Monday, May 11
Convener: V. Shiltsev
17:30 – 17:40 V. Shiltsev (FNAL) Welcome and Workshop Goals
17:40 – 18:10 M. Tigner (Cornell) AAR&D: Big Picture and Challenges
18:10 – 18:40 M. Church (FNAL) Introduction to NML at Fermilab
Tuesday, May 12
Session 1a: NML experimental possibilities
Conveners: M. Church, P. Piot
8:30 – 9:00 K.-J. Kim (ANL) Beam Tests for Novel FELs
9:00 – 9:20 S.Y. Lee (IU) Possible IU Experiments at NML
9:20 – 9:40 A. Valishev (FNAL) Possible Experiments with Electron Ring at NML
9:40 – 10:00 P. Muggli (USC) Possible USC Experiments at NML
10:00 – 10:30 Coffee break
10:30 – 11:00 V. Yakimenko (BNL) AARD program at ATF and How NML Might Complement It
11:00 – 11:30 W. Gai (ANL) AARD program at AWA and How NML Might Complement It
11:30 – 11:50 G. Schvets (UT) Possible UT Austin Experiments at NML
11:50 – 12:10 J. Rosenzweig (UCLA) Possible UCLA Beam Experiments at NML
12:30 – 14:00 Lunch break
Session 1b: NML experimental possibilities
Conveners: S. Nagaitsev, K.-J. Kim
14:00 – 14:30 T.Raubenheimer (SLAC) Future Directions of AARD at SLAC
14:30 – 14:50 P. Piot (NIU/FNAL) Possible NIU Experiments at NML
14:50 – 15:10 B. Graves (MIT) Inverse Compton Source
15:10 – 15:30 A. Jansson (FNAL) Possible Tests Relevant to Muon Collider R&D
15:30 – 16:00 Coffee break
16:00 – 16:30 C. Schroeder (LBNL) Challenges and Opportunities of Plasma Acceleration Programs
16:30 – 16:50 D. Kaplan (IIT) Possible IIT Experiments at NML
16:50 – 17:10 Y-E. Sun (FNAL) A0 Photoinjector Program Extension to NML
17:10 – 17:30 B. Carlsten (LANL) Possible LANL Beam Experiments at NML
17:30 – 17:50 S.Striganov (FNAL) Photoproduction of muons at <1 GeV at NML
19:00 Workshop Dinner
Wednesday, May 13
Session 2: High Intensity Beams and New RF/Accel. R&D
Conveners: P.Spenztouris, M. Tigner
8:30 – 9:00 A.Burov (FNAL) Overview of challenges and ideas toward very high intensity beams
9:00 – 9:20 V. Shiltsev (FNAL) Space charge comp with e-beams/e-lenses/e-columns
9:20 – 9:40 V. Danilov (ORNL) Test of the integrable optics accelerator idea at Fermilab
9:40 – 10:10 N. Mokhov (FNAL) New collimation ideas:crystals,hollow e-beams,etc
10:10 – 10:30 E. Prebys (FNAL) Accelerator R&D ideas for/at CERN LHC
10:30 – 11:00 Coffee break
11:00 – 11:30 M. Furman (LBNL) Issues with electron cloud for long-term R&D and possible beam tests
11:30 – 11:55 N. Solyak (FNAL) Beam tests needed to explore new RF techniques
11:55 – 12:25 J.Hirshfield (Omega P) Alternative concepts for a high-power proton driver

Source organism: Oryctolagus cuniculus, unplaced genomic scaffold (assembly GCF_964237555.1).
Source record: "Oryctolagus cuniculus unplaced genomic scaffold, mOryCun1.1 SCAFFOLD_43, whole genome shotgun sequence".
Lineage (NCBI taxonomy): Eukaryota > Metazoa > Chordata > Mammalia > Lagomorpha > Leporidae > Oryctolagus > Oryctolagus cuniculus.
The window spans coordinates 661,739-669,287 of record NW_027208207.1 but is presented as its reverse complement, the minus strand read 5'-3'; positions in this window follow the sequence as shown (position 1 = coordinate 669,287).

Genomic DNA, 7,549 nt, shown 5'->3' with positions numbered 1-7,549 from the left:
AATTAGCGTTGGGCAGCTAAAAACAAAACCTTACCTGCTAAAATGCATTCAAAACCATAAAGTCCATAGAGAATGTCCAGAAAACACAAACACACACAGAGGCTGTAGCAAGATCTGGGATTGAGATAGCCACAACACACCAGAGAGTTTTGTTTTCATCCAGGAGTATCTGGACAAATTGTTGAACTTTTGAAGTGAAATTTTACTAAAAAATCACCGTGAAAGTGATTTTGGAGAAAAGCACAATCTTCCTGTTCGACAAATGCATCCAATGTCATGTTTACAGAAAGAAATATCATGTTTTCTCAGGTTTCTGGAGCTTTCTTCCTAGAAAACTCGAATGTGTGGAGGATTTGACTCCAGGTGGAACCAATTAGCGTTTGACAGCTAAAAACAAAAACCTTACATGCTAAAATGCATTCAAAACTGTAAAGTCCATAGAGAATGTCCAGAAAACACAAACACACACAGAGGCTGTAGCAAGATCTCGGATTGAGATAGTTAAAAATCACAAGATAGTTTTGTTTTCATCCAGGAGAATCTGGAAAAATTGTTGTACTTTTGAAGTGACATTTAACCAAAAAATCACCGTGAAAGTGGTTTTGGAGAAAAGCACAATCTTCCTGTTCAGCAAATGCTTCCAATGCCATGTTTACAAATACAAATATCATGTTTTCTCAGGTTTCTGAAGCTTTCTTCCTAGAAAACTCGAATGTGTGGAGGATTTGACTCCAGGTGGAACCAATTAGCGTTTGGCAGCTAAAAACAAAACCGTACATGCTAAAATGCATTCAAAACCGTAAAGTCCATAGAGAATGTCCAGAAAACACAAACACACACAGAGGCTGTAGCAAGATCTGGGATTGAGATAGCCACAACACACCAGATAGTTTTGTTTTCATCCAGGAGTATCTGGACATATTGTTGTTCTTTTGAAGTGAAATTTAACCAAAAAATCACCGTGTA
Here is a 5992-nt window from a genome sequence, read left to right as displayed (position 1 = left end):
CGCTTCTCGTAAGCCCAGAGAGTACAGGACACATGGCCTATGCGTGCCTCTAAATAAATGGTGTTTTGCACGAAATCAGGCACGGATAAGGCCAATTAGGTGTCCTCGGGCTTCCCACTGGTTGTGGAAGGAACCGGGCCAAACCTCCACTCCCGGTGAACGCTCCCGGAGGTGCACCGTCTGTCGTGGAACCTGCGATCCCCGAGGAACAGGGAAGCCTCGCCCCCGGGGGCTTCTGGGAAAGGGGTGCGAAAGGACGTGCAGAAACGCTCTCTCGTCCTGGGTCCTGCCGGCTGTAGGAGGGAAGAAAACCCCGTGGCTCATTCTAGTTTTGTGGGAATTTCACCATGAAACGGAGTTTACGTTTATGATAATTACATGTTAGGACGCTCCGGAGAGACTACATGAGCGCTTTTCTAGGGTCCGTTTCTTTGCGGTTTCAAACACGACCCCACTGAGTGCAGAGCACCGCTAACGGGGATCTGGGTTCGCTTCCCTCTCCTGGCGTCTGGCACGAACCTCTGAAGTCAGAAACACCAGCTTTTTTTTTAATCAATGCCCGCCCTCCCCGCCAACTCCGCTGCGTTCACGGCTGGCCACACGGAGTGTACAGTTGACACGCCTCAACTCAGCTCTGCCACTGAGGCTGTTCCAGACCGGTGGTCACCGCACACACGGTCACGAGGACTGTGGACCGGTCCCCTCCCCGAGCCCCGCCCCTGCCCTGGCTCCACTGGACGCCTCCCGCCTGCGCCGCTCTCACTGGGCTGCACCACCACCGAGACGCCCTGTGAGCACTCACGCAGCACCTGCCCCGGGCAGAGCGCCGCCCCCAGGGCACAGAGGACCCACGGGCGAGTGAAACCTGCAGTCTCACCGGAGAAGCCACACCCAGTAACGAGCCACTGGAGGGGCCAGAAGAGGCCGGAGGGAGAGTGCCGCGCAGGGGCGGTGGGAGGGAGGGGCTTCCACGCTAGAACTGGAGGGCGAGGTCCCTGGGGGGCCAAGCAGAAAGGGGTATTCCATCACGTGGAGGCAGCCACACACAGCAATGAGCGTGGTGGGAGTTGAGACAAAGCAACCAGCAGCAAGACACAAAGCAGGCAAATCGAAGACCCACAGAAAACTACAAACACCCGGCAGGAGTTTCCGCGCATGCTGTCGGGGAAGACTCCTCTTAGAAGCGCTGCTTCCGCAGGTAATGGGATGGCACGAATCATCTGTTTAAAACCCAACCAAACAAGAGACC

12:30 – 13:30 Lunch break
Session 3: Accelerator Driven Subcritical Assemblies (ADS) and Medical Accelerators
Conveners: S. Schriber, W. Chou
13:30 – 13:50 R. Raja (FNAL) ADS: Issues and Ideas
13:50 – 14:20 S. Schriber (MSU) Ideas for efficient beams for accelerator driven subcritical assemblies
14:20 – 14:40 J.Grillenberger (PSI) Ultimate capabilities of high power proton cyclotrons: challenges
14:40 – 15:00 Y. Alexahin (FNAL) D-T beam fusion ideas, why they don't work/review
15:00 – 15:30 R. Levy (Loma Linda) Particle therapy and accelerator R&D needed to boost it
15:30 – 15:50 S.Peggs (BNL) "Therapy&Thorea, FFAG & RCS: common challenges".
15:50 – 16:20 Coffee break
Session 4: Summary
Convenes: V. Shiltsev
16:20 – 16:45 Session 1
16:45 – 17:05 Session 2
17:05 – 17:25 Session 3
Alexahin, Yuri FNAL
Ankenbrandt, Chuck Muons Inc
Burov, Alexei FNAL
Carlsten, Bruce LANL
Chou, Weiren FNAL
Church, Mike FNAL
Danilov, Slava ORNL
Furman, Miguel LBNL
Gai, Wei ANL
Gholizadeh, Reza USC
Grillenberger, Joachim PSI
Hirshfield, Jay Omega P
Holmes, Steve FNAL
Jansson, Andreas FNAL
Kaplan, Dan IIT
Kim, Kwang-Je ANL
Latina, Andrea FNAL
Lee, S.Y. Indiana U.
Levy, Richard LLUMC
Lumpkin, Alex FNAL
Mokhov, Nikolai FNAL
Muggli, Patric USC
Nagaitsev, Sergei FNAL
Peggs, Steve BNL
Piot, Philippe NIU
Prebys, Eric FNAL
Prost, Lionell FNAL
Raja, Rajendran FNAL
Rosenzweig, James UCLA
Raubenheimer, Tor SLAC
Schriber, Stan MSU
Schroeder, Carl LBNL
Seiya, Kiyomi FNAL
Shiltsev, Vladimir FNAL
Solyak, Nikolai FNAL
Spentzouris, Panagiotis FNAL
Stancari, Giulio ISU
Striganov, Serge FNAL
Sun, Yin-E FNAL
Tigner, Maury Cornell
Tollestrup, Alvin FNAL
Valishev, Alexander FNAL
Webber, Bob FNAL
Wendt, Manfred FNAL
Yakimenko, Vitaly BNL
Yakovlev, Slava FNAL
Yonehara, Katsuya FNAL
Zwaska, Bob FNAL
Vladimir Shiltsev (FNAL, APC, Chair)
Michael Church (FNAL, APC)
Panagiotis Spentzouris (FNAL, CD)
Weiren Chou (FNAL, AD)
Margaret Bruce (FNAL, APC)
Synthia Sazama (FNAL, PPD)
Susan Weber (FNAL, PPD)